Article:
Recently, in Spring 2019, the UK celebrated its first week without coal power generation since 1882. Without doubt this represents an important milestone and marker in our transition to cleaner energy.
In 2012 coal made up 43% of UK generation. That was down to 5.5% last year and so far this year it’s <3%. From a peak carbon intensity of 510 gCO2/kWh in 2007, this year that number is down to less than 250. That’s great progress, achieved not just by the reduction in coal usage, but by big growth in renewables (wind, in particular) too. Those renewables haven’t replaced coal on their own though – gas generation, half as carbon-intensive as coal, has increased from 26% to over 40% in that same 2012-to-present-day period. (If you want an excellent site for seeing these data graphed, I can recommend mygridgb.co.uk).
A number of these no-coal-for-a-week articles have carried a quote along the lines of this one (e.g. from The Guardian’s story on the subject):
“Fintan Slye, the director of National Grid ESO, said he believed Britain’s electricity system could be run with zero carbon as soon as 2025.”
In too many blog posts and articles I’ve read, this quote has been lazily morphed into statements along the lines of “Britain’s electricity system could be zero-carbon by 2025”.
Spoiler alert: it won’t be. We aren’t going to remove >40% of gas generation within just six years. (Remember the share of gas generation has been growing, not shrinking).
Look at that quote again. It says Britain’s electricity system “could be run with” zero carbon. That is absolutely not the same as “could be” zero carbon.
So let’s be absolutely clear, National Grid are NOT predicting a zero carbon generation mix by 2025; certainly not all the time (which statements about “a zero-carbon electricity system” seem designed to imply). They are simply saying that, within that timeframe, they will have operational and market/transactional systems in place to be capable of managing such a mix – whenever it happens.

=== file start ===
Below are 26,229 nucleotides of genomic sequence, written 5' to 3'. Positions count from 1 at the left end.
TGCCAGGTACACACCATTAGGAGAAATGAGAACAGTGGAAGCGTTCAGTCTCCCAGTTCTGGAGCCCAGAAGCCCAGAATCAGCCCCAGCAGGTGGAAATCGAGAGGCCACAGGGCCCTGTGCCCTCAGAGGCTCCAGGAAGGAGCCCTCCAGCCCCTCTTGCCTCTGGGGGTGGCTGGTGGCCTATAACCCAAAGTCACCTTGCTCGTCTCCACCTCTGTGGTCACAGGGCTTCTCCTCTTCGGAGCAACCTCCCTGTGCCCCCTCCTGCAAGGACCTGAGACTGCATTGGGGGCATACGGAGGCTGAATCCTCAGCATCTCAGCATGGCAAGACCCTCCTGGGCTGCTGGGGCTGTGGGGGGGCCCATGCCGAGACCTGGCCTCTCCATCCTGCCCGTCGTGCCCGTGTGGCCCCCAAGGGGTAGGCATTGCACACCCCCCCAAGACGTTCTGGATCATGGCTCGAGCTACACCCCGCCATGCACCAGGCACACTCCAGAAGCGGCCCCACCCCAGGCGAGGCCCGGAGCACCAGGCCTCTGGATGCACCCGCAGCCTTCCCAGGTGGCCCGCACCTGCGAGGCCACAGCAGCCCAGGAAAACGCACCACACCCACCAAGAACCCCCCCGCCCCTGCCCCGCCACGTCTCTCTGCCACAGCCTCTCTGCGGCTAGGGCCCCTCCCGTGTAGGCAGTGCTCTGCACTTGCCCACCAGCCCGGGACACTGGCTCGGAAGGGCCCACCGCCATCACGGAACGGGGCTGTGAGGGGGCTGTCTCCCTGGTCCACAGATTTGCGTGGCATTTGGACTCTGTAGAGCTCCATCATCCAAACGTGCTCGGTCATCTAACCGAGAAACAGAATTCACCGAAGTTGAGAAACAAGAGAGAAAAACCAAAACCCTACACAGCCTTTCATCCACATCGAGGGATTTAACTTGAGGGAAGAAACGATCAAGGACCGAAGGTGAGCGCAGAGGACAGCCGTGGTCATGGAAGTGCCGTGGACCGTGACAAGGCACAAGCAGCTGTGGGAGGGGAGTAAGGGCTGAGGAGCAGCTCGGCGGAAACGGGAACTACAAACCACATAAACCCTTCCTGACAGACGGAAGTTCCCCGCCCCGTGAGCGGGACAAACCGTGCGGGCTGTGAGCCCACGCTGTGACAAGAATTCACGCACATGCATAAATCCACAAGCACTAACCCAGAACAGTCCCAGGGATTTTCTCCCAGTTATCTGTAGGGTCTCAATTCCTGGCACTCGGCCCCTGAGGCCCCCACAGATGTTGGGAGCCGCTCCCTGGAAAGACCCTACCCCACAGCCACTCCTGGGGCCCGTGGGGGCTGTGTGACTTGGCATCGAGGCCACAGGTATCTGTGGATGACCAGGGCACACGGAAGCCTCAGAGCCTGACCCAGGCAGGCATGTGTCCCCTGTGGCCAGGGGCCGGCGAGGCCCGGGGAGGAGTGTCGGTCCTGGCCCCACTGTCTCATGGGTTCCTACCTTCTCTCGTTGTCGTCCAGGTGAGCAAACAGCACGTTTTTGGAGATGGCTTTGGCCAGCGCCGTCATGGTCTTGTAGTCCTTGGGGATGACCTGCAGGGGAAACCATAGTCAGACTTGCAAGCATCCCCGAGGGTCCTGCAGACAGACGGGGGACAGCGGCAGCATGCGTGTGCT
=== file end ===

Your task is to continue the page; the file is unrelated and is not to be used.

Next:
Don’t take my word for it – take theirs. Here’s the link to their “Zero carbon operation of Great Britain’s electricity system by 2025” page (which links to a downloadable document on the subject). And here’s the key quote from the latter:
“Our ambition is that, by 2025, we will have transformed the operation of the electricty system such that we can operate it safely and securely at zero carbon whenever there is sufficient renewable generation on-line and available to meet the total national load.”
Remember, National Grid’s job is to manage the generation mix available to them. It’s out of their hands how quickly that will evolve.
So, could there be times when Britain’s electricity mix is zero-carbon by 2025? Certainly.
For example, looking at the last seven days, when demand has been low gas has been as little as 16% of the mix and <4GW (at 5am on May 5th). As more renewables come online (offshore wind in particular), it’s not a great leap to imagine gas being squeezed out completely on windy nights. And National Grid will be able to handle this and the lights will stay on. Which is excellent news!
But does that mean “Britain’s electricity system will be zero-carbon by 2025”? No.